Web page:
An Interview With Sugu Pillay

Sugu Pillay is a poet and fiction writer who was born in Malaysia and now lives in Wellington. Her writing has appeared in journals, and online, and her first collection of short stories, The Chandrasekhar Limit and Other Stories, was published in 2002.

Sugu’s first poetry collection, Flaubert’s Drum, has just been published by IP. At the time of writing, Sugu and fellow poet Karen Zelas, with publisher and poet Dr David Reiter, are currently touring their new collections around New Zealand – look out for them at a poetry venue near you! I am looking forward to attending their Wellington launch event on Monday 3 September.

I ran the title poem of Sugu’s collection as my Tuesday Poem this week, and Sugu was kind enough to answer the following five questions:

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1. What is the significance of the title, Flaubert’s Drum?
As explained in the Notes at the back of the collection, it refers to Flaubert’s comment: “Human language is like a cracked kettle on which we beat our tunes for bears to dance to when all the time we long to move the stars to pity”. Writers struggle with articulation, swinging on this pendulum from the drum of the cracked kettle to the desired Music of the Spheres!  The title poem on page 37 exemplifies this problem of articulation.
2. How is Flaubert’s Drum organised? Does the collection have an overarching theme, or will the readers recognise a number of themes within it?
Flaubert’s Drumwas submitted for IP’s 2012 Best Poetry competition as a collection of mostly published poems written over a long period. Grouping the poems under suitable headings is the only “organising” they have undergone. However, I could say the theme of Loss and the problem of its articulation, runs through many of the poems. Loss can be death of a loved one, the loss of love, loss of meaning, the loss of one’s place in the world, a dislocation.
3. I know from reading some of the poems in literary magasines that your experience as an immigrant to this country has featured in your poetry. Is this also the case in Flaubert’s Drum?
The first section under the heading ‘From Mission Bay to St Heliers’, has nine poems which express “the poetics of migrancy” in the voice of an invented persona, an immigrant artist. Although each poem has its own raison d’ étre, together the poems explore “the narrative of assimilation”, an on-going negotiation with oneself and everything encountered in the new land. There is another section, ‘Who Said What’ which unlike ‘Mission Bay to St Heliers’ is a personal response to experiences in “this other Eden”. In a sense, all immigrants are on a pilgrim’s progress from initial euphoria, depression and adjustment to acceptance of their chosen “other Eden”.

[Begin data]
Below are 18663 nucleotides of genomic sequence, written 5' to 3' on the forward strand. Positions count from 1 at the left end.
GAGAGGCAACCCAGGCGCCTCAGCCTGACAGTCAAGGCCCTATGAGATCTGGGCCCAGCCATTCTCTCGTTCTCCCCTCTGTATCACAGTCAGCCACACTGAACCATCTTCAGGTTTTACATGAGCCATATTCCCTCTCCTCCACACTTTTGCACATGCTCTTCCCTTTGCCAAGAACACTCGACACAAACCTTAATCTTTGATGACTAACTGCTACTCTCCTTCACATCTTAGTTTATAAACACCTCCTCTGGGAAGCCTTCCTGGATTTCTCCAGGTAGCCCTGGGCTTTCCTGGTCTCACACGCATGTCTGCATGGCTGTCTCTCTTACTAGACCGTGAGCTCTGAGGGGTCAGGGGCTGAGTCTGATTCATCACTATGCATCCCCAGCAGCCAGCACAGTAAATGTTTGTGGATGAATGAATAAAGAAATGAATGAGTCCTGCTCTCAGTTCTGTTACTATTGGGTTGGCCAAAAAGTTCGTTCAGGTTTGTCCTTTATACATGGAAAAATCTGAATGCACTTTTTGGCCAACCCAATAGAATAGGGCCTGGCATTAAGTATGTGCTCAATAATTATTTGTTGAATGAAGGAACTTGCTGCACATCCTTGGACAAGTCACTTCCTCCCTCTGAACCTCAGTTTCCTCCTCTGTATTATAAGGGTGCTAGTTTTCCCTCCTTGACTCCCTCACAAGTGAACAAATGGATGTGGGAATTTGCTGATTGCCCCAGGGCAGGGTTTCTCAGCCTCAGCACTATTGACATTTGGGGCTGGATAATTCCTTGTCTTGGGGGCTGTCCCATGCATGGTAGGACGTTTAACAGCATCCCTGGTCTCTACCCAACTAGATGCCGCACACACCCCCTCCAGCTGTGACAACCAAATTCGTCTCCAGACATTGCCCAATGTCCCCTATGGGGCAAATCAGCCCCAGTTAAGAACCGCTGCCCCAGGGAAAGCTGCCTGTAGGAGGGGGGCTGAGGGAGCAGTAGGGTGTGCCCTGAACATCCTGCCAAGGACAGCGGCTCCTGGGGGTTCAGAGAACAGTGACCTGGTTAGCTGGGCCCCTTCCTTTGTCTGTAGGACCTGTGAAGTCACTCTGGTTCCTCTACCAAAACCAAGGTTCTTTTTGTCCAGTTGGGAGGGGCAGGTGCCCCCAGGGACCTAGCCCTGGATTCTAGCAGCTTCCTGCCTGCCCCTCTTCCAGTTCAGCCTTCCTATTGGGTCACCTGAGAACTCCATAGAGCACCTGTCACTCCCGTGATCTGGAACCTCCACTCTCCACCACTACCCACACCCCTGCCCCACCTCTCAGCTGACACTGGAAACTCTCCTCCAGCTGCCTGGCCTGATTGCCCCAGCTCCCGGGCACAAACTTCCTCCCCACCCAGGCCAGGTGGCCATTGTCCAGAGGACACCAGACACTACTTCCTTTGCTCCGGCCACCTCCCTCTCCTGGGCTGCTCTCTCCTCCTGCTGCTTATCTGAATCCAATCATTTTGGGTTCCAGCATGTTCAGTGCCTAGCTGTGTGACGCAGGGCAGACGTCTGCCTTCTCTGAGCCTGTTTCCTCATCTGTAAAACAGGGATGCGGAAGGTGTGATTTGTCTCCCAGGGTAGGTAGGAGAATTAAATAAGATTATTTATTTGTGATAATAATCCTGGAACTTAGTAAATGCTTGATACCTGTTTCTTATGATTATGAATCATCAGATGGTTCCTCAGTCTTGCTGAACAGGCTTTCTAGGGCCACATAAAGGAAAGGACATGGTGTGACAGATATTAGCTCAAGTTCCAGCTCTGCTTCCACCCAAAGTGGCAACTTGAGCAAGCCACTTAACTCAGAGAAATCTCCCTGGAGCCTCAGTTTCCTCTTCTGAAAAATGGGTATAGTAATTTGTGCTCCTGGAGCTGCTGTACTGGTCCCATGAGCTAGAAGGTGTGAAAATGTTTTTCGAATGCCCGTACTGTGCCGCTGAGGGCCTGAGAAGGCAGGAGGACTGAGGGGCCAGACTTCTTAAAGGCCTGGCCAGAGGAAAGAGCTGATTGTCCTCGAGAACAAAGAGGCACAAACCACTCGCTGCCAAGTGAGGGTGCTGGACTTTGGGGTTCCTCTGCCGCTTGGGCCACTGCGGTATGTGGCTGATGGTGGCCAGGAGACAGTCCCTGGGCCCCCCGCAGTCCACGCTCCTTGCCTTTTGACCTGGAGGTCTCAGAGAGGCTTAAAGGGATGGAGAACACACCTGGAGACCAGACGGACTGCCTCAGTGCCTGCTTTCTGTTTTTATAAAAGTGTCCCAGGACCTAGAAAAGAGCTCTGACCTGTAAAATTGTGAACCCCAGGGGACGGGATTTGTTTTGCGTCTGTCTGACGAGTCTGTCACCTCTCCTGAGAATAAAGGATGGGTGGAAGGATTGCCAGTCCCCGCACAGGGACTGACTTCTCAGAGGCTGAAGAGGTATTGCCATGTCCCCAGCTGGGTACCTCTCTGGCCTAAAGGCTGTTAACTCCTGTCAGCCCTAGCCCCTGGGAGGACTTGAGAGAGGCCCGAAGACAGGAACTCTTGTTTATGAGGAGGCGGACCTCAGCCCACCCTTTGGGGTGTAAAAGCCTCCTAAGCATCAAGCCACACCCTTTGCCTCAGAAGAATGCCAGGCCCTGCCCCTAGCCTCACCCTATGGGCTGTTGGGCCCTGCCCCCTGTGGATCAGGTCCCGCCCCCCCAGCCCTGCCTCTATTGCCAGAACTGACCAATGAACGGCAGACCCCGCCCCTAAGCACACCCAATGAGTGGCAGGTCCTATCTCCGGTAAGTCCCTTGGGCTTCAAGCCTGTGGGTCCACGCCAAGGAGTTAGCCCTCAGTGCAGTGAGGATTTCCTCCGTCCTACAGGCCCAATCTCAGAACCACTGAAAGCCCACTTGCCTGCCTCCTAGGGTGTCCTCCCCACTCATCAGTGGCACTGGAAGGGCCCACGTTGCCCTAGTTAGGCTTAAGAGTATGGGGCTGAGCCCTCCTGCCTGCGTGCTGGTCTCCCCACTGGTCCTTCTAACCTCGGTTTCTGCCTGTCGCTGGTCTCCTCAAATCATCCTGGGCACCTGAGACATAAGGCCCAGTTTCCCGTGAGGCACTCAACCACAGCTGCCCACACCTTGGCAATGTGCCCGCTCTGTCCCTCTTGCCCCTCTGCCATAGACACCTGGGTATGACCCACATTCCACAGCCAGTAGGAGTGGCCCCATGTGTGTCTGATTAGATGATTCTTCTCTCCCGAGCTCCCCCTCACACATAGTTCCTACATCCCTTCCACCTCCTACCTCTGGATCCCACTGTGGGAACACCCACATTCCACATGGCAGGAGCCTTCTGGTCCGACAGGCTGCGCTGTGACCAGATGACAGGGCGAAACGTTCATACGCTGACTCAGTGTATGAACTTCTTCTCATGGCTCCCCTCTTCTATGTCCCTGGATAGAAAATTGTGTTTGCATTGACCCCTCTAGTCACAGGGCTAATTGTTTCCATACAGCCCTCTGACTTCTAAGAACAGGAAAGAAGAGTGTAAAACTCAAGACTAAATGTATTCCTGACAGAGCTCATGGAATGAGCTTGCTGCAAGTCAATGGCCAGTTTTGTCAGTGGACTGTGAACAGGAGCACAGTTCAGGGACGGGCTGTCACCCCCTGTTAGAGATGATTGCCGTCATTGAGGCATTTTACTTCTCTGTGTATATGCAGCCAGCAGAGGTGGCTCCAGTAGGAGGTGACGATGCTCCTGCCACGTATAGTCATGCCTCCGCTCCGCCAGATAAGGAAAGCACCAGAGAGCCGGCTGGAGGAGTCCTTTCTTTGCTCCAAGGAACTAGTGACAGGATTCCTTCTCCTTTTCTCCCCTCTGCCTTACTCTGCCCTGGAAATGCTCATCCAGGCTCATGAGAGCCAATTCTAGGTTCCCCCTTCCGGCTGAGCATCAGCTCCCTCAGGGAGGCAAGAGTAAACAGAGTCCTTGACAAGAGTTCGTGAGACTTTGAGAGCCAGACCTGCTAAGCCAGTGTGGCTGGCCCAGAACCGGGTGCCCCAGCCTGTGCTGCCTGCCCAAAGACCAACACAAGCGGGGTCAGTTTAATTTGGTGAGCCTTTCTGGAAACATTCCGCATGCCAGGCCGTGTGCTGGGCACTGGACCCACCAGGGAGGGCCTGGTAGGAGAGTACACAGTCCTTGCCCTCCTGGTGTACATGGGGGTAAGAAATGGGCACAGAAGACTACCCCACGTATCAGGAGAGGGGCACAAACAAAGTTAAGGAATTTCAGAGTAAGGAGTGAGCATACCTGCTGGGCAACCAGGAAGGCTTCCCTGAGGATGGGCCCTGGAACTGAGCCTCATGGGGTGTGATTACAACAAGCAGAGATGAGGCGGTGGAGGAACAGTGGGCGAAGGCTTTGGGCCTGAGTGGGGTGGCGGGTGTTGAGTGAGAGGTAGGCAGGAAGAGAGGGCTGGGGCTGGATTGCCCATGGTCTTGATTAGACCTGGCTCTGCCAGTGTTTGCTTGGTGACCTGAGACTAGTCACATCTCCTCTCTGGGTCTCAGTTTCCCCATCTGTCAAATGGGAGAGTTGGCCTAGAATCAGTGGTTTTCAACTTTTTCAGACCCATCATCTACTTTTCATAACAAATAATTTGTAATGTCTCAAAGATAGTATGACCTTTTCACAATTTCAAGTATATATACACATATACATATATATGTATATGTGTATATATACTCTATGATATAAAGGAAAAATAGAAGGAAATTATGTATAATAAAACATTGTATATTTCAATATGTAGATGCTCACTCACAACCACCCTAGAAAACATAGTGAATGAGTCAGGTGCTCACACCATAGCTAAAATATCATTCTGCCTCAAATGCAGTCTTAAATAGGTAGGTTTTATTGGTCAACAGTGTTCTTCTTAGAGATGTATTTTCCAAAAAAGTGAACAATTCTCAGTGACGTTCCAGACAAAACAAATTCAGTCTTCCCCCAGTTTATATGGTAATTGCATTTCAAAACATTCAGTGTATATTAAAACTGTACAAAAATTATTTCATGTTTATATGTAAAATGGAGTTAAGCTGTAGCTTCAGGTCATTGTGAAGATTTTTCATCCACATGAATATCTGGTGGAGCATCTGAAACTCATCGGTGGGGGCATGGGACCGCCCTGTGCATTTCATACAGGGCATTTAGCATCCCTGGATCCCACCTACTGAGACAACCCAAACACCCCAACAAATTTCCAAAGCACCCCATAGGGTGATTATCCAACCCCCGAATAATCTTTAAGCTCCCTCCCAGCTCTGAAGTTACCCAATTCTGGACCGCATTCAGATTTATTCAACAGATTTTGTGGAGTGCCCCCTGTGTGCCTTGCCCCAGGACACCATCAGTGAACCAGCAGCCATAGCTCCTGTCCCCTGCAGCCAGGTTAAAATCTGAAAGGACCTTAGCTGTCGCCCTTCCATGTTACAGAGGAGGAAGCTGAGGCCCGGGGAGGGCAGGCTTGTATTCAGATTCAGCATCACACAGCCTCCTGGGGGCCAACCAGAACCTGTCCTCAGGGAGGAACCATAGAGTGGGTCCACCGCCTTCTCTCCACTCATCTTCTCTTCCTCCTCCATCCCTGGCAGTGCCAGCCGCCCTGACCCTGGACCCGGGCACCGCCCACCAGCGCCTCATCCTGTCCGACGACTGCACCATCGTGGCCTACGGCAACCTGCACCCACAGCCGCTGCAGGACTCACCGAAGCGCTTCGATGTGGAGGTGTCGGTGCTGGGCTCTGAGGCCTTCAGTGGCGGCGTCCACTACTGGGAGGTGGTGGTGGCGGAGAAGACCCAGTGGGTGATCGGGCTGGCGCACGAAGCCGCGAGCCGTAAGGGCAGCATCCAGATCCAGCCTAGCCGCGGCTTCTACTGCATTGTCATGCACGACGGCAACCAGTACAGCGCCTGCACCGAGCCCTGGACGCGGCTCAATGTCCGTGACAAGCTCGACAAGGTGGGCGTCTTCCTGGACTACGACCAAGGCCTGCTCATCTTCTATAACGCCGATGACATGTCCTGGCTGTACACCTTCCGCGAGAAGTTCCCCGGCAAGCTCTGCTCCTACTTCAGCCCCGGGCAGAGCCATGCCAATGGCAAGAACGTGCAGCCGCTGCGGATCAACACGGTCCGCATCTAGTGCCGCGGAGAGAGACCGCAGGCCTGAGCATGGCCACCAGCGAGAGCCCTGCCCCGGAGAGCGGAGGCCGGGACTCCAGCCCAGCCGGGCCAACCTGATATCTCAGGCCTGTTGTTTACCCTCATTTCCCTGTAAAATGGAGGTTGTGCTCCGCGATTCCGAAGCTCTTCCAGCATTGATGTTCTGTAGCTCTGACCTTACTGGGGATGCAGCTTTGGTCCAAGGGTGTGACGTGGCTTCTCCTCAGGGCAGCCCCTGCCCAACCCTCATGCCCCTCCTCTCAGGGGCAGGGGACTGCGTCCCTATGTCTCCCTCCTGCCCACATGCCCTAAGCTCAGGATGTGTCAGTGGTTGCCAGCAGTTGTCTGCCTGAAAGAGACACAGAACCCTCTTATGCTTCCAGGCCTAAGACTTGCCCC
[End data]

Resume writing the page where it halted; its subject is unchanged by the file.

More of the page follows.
4. Who are some of your favourite poets or poets who have influenced your own writing?
Favourites change with the times. I had a very British colonial education. I fell in love with poetry in the Fourth Form when I encountered Keats, Wordsworth, Coleridge, Shelly, Byron. At the University of Malaya, we read the then pantheon of English poets from Chaucer to T.S. Eliot in the First Year, with in-depth study in the Second & Third Years. My favourites were the Metaphysical poets, especially Donne and Marvell.  Their inventiveness of metaphor and “conceits” still delight and inspire.

Stylistically I can’t claim a particular influence. I think every poet you read stays somewhere in your subconscious, surfacing unexpectedly in the midst of your writing, like Donne’s “Busy old fool, unruly Sun” (and Cat Steven’s “Morning is breaking”) ringing in my head as I write “here comes the sun of pop songs/ & metaphysical poets/breaking the morning /with its glare & demands/for purposeful activity”.